In which The Author gets a sneaky preview of his Criminalistics practical
Just before 9pm on Friday night, I left the Cambrian and walked into Canon Street. The bells of St Elvan’s Church were in full peal. Two fire engines were parked up outside the vodka bar (formerly the Carpenters Arms) but the traffic was moving relatively normally. A couple of elderly ladies who had just left the bingo hall were watching the fire officers coming and going. I asked them whether there’d been a fire in the vodka bar, and joked that it would be the best thing that could happen to that place.
As I walked down the street an ambulance arrived, lights flashing and sirens blaring. Outside the kebab shop I bumped into my pal Steve C. He too was trying to figure out what was going on. A group of youngsters from the youth centre up the street had gathered as well.
There’s an alleyway next to the fish shop, where an old shop has been pulled down and made into a short cut to the car park. Fire officers were going back and forth into the alleyway. The owner of the fish shop (which is closed by this time of night) was talking to a couple of them. The vodka bar was also closed, unusually for a Friday night.
As Steve and I were speculating about what was happening, a third fire engine arrived, followed in short order by a second ambulance and a paramedic in a car. In spite of all this activity the traffic was still running, albeit very slowly. Dai W. drove came along in his taxi as we were watching the proceedings. He asked us if we knew what was happening. We just shrugged and he drove on.
Steve and I crossed the road and tried to see what was happening in the alleyway. Behind the fish shop there’s a yard, fenced off from the car park. Next to that is what used to be the ‘beer garden’ of the Carpenters. A group of youngsters were standing around talking to fire officers and trying to peer over the fence. One of their colleagues was turning people back as they tried to enter the alleyway.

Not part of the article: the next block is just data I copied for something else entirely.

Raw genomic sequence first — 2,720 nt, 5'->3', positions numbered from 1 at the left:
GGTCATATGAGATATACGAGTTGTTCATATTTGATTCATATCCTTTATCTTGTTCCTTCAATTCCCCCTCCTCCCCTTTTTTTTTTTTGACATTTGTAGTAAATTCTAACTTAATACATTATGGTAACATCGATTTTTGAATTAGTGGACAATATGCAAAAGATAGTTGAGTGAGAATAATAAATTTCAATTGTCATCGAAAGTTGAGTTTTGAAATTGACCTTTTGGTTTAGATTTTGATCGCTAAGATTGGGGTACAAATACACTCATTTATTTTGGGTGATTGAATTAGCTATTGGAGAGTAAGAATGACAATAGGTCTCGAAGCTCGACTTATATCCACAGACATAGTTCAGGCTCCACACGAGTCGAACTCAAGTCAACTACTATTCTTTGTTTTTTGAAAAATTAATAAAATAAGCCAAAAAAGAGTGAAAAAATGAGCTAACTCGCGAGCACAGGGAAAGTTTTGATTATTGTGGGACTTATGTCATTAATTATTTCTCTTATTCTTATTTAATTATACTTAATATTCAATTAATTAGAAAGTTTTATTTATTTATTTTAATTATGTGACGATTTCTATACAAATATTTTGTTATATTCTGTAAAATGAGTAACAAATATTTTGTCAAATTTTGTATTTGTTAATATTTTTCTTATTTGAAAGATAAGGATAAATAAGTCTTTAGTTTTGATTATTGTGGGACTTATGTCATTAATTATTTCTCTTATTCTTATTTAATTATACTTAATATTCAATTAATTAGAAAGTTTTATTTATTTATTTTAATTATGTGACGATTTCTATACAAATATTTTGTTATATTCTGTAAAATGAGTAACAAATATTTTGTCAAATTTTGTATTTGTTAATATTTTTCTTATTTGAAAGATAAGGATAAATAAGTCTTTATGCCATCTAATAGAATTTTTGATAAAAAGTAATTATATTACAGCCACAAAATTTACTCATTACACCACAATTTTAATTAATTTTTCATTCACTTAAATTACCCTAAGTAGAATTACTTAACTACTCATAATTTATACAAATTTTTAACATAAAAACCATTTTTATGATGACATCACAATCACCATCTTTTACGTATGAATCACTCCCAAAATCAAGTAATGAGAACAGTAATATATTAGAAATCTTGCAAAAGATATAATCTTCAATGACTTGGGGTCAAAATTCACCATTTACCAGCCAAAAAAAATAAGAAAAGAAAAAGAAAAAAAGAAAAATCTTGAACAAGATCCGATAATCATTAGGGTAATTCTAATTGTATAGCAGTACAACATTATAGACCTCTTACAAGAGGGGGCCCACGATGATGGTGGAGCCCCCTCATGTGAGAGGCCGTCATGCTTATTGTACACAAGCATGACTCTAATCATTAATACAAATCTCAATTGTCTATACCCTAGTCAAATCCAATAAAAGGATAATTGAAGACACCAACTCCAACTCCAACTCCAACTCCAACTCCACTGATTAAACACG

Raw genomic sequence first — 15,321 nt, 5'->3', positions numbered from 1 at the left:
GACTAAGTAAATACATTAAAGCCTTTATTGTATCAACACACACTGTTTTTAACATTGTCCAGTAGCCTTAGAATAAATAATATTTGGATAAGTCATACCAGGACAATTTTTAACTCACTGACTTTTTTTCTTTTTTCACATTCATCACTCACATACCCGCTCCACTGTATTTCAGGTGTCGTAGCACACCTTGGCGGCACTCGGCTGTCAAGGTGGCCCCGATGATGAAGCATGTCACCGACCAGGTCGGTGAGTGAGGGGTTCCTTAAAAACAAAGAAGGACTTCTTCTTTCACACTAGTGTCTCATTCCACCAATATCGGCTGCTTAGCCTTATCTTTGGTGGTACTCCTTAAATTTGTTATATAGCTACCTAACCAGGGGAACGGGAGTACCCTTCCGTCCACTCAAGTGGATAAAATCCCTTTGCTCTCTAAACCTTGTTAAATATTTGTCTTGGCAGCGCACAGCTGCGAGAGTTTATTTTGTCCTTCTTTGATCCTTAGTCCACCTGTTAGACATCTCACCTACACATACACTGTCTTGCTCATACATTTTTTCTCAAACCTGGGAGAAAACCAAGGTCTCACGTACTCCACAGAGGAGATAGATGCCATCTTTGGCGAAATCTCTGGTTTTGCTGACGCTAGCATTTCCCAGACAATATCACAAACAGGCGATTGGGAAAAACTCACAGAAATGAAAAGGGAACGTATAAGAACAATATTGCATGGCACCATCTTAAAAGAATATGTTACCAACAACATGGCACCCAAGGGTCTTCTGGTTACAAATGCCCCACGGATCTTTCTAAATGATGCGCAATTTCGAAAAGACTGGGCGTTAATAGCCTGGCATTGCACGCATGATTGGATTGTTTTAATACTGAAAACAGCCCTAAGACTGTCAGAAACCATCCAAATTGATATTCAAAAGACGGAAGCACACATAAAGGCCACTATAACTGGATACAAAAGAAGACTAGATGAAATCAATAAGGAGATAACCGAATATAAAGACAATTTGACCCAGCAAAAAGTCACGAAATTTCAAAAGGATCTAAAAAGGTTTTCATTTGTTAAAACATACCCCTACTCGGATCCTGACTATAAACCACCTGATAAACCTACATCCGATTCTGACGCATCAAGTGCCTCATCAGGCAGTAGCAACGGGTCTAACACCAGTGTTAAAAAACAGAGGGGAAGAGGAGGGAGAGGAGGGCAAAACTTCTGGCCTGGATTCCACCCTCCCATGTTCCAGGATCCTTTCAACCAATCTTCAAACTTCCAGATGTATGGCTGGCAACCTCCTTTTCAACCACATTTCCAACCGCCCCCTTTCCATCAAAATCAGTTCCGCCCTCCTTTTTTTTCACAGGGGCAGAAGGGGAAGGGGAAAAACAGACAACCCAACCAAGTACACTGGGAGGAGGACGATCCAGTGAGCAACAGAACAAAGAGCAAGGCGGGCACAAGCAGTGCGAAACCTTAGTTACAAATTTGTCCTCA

Steve walked a little way into the alley, and was told to turn back or be arrested. A few teenagers were also trying to join their mates in the car park, and were also told they’d be arrested if they went any further. Steve and I were wondering who would actually carry out the arrest, as even at this stage there was no sign of the police. However, a few moments later a uniformed constable emerged from the car park and started taping off the entrance to the alleyway. (Presumably the police had parked up behind the fish shop.)
We walked back into the street in time to see a fourth fire engine coming around the corner. An unmarked car pulled up outside the kebab shop, with a blue light mounted on top. Steve and I were wondering who it was – maybe a detective or a Scene of Crime Officer. A chap in plain clothes got out and took a bag from the boot of the car. He donned protective boots and a high-visibility vest with the word FIRE on the back before walking into the alleyway.
By this time, a substantial crowd had gathered. A red van containing even more fire officers had added itself to the line of flashing blue lights. I walked along the road to take a few photos of the scene.
Steve’s wife Christine came along and asked if I’d seen him. He must have wandered off as I was taking the photos, as he’d vanished from the street. I had a quick word with the guys from the shop, and they told me that a teenager had (apparently) climbed over the fence and ‘broken his neck.’ Imogen walked past and asked me if I knew what was happening. I told her what the guys from the shop had told me, and we walked as far as the bank together.
In spite of all this activity just behind the church, the bellringers had continued to practice throughout, adding a bizarre touch to the proceedings. Figuring that I wouldn’t see any more than a few flashing lights, and since it was starting to rain, I headed to the Pickled Pepper.
In the grand Aberdare tradition, the word had already got around. Not content with the story I’d had from the guys from the shop, Kelly the barbint had heard that a teenager had fallen from a roof and died.
Two years ago, Lorna Prichard would have been living a stone’s throw from the fish shop, and would have been on the scene in a matter of minutes, taking notes, interviewing witnesses, speaking to police and fire officers, and trying to establish exactly what had happened.
It’s all changed. Lorna now works for BBC Wales. The so-called Cynon Valley Leaderis a joke, with most of the content generated from a central production office in Cardiff. It just recycles press releases from Rhondda Cynon Taff County Borough Council and New Horizons – what Nick Davies terms ‘churnalism’ – without any attempt to question the background to the story. They don’t even have an office in the catchment area any more – everything’s based in Merthyr. In the absence of a decent locally-based reporter, these Chinese Whispers in pubs or bus queues, and contradictory discussions on Aberdare Online, are the closest we get to real news these days. We might get the official version in the local paper next week, but the true sequence of events will never emerge. In this new age of instant (but biased) ‘journalism’, casual passers-by armed with a half-decent digital camera are the only people doing any meaningful news gathering.
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